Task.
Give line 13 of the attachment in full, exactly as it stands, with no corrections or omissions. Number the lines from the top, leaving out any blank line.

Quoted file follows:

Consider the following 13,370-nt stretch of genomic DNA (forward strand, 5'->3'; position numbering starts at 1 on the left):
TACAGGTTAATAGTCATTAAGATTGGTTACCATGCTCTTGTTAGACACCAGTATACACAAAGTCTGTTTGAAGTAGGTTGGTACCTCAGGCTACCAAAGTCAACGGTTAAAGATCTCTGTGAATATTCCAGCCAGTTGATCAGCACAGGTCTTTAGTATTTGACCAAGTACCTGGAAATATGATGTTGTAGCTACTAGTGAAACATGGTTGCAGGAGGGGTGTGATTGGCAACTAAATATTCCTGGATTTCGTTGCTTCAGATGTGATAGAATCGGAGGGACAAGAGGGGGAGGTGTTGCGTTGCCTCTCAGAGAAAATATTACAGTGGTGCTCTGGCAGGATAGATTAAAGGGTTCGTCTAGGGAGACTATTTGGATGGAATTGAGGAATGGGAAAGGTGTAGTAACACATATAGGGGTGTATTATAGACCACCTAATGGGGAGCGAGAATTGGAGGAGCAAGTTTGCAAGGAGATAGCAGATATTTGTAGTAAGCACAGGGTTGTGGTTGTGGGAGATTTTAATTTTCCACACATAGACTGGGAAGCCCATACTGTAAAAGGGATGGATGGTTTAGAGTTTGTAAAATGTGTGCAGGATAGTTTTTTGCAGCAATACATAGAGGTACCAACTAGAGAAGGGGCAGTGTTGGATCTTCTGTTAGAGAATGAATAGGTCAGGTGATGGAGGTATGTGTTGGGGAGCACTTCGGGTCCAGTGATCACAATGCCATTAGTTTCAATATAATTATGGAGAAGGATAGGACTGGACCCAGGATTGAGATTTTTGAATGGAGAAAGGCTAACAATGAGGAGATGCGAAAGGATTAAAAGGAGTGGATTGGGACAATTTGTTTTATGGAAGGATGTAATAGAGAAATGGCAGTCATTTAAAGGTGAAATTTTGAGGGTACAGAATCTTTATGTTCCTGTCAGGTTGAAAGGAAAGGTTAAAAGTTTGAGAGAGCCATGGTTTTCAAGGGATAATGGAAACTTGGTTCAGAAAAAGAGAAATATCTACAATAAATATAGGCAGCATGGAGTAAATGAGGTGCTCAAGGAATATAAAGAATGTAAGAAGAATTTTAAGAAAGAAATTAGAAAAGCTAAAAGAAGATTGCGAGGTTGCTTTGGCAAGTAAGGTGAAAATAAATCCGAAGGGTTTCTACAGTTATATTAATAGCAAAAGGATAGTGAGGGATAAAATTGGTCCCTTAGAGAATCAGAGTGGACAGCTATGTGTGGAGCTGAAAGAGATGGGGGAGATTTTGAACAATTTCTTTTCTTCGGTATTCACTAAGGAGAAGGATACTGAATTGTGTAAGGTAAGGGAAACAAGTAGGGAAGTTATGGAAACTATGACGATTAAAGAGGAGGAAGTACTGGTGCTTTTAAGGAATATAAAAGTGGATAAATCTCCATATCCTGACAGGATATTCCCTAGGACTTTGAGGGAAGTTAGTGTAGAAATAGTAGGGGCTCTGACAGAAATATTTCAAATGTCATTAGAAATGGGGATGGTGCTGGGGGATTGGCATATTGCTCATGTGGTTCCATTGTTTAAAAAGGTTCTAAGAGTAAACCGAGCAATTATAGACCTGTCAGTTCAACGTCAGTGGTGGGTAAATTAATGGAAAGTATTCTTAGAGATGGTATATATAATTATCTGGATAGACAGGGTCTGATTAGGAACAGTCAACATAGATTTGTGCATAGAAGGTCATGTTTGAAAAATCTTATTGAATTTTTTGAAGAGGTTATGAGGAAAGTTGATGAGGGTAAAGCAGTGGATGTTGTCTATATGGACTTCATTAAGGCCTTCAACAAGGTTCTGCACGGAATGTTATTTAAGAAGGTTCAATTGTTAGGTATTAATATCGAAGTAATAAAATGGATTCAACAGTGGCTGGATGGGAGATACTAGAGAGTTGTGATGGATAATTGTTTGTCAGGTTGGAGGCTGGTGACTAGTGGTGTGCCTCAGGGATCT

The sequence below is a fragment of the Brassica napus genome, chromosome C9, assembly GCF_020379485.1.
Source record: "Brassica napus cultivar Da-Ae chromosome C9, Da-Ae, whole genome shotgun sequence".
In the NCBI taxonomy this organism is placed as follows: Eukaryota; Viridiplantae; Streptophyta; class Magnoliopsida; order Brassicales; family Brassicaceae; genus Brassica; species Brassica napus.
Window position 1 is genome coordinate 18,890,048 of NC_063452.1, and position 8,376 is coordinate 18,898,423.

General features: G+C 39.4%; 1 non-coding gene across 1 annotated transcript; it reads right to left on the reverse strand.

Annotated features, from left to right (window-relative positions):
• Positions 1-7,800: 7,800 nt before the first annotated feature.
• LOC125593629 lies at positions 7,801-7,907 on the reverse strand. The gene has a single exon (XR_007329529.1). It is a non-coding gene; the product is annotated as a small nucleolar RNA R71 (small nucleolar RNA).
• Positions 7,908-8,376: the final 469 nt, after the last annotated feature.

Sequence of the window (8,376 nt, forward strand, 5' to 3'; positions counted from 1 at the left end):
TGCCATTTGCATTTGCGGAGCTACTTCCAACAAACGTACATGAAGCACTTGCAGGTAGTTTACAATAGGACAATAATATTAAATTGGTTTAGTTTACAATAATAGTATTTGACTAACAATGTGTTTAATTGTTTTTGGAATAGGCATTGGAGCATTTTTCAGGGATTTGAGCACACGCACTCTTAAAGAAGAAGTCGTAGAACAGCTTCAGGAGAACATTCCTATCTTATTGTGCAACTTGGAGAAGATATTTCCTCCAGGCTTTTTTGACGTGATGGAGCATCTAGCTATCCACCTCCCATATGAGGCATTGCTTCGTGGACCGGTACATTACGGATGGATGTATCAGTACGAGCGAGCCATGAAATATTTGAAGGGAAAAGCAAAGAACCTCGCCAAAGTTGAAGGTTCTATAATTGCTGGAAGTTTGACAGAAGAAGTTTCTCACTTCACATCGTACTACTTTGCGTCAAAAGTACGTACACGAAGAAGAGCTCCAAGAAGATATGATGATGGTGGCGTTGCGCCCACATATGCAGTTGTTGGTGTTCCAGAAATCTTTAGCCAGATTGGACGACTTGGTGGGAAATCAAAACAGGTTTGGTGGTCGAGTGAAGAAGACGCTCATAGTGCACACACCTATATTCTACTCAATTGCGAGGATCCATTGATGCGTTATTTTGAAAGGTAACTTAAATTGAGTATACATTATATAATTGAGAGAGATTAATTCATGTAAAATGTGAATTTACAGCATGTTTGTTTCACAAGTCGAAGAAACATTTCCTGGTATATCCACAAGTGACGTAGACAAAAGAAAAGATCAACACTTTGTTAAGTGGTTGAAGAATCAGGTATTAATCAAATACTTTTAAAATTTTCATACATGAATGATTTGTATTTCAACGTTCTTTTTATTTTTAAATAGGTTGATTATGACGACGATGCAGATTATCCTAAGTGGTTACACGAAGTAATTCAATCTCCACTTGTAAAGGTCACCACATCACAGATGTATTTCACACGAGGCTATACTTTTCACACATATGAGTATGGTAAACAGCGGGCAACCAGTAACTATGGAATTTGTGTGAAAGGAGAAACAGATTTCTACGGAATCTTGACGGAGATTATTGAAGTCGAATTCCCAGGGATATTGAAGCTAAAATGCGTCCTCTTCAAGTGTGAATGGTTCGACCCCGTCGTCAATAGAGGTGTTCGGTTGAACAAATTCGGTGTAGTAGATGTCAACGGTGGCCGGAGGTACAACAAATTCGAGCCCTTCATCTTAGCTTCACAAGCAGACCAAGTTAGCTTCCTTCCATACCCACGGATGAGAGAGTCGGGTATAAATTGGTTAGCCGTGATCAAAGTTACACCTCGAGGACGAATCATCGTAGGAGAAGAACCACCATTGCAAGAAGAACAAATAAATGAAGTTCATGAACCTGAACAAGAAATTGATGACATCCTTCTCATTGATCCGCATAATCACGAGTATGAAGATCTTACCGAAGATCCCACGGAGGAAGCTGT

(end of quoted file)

TGCCATTTGCATTTGCGGAGCTACTTCCAACAAACGTACATGAAGCACTTGCAGGTAGTTTACAATAGGACAATAATATTAAATTGGTTTAGTTTACAATAATAGTATTTGACTAACAATGTGTTTAATTGTTTTTGGAATAGGCATTGGAGCATTTTTCAGGGATTTGAGCACACGCACTCTTAAAGAAGAAGTCGTAGAACAGCTTCAGGAGAACATTCCTATCTTATTGTGCAACTTGGAGAAGATATTTCCTCCAGGCTTTTTTGACGTGATGGAGCATCTAGCTATCCACCTCCCATATGAGGCATTGCTTCGTGGACCGGTACATTACGGATGGATGTATCAGTACGAGCGAGCCATGAAATATTTGAAGGGAAAAGCAAAGAACCTCGCCAAAGTTGAAGGTTCTATAATTGCTGGAAGTTTGACAGAAGAAGTTTCTCACTTCACATCGTACTACTTTGCGTCAAAAGTACGTACACGAAGAAGAGCTCCAAGAAGATATGATGATGGTGGCGTTGCGCCCACATATGCAGTTGTTGGTGTTCCAGAAATCTTTAGCCAGATTGGACGACTTGGTGGGAAATCAAAACAGGTTTGGTGGTCGAGTGAAGAAGACGCTCATAGTGCACACACCTATATTCTACTCAATTGCGAGGATCCATTGATGCGTTATTTTGAAAGGTAACTTAAATTGAGTATACATTATATAATTGAGAGAGATTAATTCATGTAAAATGTGAATTTACAGCATGTTTGTTTCACAAGTCGAAGAAACATTTCCTGGTATATCCACAAGTGACGTAGACAAAAGAAAAGATCAACACTTTGTTAAGTGGTTGAAGAATCAGGTATTAATCAAATACTTTTAAAATTTTCATACATGAATGATTTGTATTTCAACGTTCTTTTTATTTTTAAATAGGTTGATTATGACGACGATGCAGATTATCCTAAGTGGTTACACGAAGTAATTCAATCTCCACTTGTAAAGGTCACCACATCACAGATGTATTTCACACGAGGCTATACTTTTCACACATATGAGTATGGTAAACAGCGGGCAACCAGTAACTATGGAATTTGTGTGAAAGGAGAAACAGATTTCTACGGAATCTTGACGGAGATTATTGAAGTCGAATTCCCAGGGATATTGAAGCTAAAATGCGTCCTCTTCAAGTGTGAATGGTTCGACCCCGTCGTCAATAGAGGTGTTCGGTTGAACAAATTCGGTGTAGTAGATGTCAACGGTGGCCGGAGGTACAACAAATTCGAGCCCTTCATCTTAGCTTCACAAGCAGACCAAGTTAGCTTCCTTCCATACCCACGGATGAGAGAGTCGGGTATAAATTGGTTAGCCGTGATCAAAGTTACACCTCGAGGACGAATCATCGTAGGAGAAGAACCACCATTGCAAGAAGAACAAATAAATGAAGTTCATGAACCTGAACAAGAAATTGATGACATCCTTCTCATTGATCCGCATAATCACGAGTATGAAGATCTTACCGAAGATCCCACGGAGGAAGCTGT